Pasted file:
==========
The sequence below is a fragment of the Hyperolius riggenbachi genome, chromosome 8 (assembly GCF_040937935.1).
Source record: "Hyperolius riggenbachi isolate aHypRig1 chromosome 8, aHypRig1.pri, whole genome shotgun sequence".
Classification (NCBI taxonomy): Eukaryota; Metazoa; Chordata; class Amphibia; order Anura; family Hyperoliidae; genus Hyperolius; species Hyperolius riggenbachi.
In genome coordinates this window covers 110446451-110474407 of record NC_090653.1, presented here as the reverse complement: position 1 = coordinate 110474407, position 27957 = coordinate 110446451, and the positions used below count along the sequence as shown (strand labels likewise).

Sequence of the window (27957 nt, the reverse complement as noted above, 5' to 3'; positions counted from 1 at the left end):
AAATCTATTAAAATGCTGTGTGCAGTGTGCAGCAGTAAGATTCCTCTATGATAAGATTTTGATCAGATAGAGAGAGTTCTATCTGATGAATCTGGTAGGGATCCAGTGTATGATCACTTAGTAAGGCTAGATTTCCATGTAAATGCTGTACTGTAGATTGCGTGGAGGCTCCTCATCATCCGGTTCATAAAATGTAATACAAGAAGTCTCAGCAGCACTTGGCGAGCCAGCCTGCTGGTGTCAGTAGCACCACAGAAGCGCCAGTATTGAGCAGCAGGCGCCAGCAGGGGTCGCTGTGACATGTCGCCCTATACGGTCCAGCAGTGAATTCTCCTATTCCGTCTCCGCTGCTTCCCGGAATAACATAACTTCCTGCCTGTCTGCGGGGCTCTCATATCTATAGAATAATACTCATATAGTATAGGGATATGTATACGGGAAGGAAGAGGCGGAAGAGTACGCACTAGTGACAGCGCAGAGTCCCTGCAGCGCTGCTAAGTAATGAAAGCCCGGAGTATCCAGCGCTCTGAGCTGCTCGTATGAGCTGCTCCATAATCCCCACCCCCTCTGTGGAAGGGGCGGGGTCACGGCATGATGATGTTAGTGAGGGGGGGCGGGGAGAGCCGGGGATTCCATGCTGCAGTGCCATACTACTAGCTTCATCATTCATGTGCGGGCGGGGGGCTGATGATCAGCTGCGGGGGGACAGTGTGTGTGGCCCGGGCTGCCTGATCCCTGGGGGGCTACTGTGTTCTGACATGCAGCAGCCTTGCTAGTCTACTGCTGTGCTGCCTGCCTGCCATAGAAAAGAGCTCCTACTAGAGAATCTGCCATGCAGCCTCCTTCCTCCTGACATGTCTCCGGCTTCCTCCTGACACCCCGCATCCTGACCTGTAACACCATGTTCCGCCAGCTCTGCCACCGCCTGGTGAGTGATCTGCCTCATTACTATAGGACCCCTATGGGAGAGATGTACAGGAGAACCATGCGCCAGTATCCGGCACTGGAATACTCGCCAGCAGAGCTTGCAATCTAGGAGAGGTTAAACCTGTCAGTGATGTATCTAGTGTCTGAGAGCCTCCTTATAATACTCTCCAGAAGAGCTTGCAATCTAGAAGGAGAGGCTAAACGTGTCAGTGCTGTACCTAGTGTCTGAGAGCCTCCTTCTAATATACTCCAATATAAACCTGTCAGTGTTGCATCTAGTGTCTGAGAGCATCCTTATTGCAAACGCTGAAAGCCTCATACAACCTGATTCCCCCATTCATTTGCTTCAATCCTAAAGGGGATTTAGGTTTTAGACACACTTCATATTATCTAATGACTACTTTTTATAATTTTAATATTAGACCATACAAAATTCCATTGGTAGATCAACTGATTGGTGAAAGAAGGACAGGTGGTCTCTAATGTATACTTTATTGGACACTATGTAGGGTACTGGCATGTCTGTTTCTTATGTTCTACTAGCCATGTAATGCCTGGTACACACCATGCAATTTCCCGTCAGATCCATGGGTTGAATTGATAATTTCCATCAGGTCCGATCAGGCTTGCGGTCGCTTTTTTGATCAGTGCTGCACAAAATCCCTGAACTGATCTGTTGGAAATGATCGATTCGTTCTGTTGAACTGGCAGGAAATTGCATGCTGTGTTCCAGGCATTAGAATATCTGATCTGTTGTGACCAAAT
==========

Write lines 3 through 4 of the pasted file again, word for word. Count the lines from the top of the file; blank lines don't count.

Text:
Classification (NCBI taxonomy): Eukaryota; Metazoa; Chordata; class Amphibia; order Anura; family Hyperoliidae; genus Hyperolius; species Hyperolius riggenbachi.
In genome coordinates this window covers 110446451-110474407 of record NC_090653.1, presented here as the reverse complement: position 1 = coordinate 110474407, position 27957 = coordinate 110446451, and the positions used below count along the sequence as shown (strand labels likewise).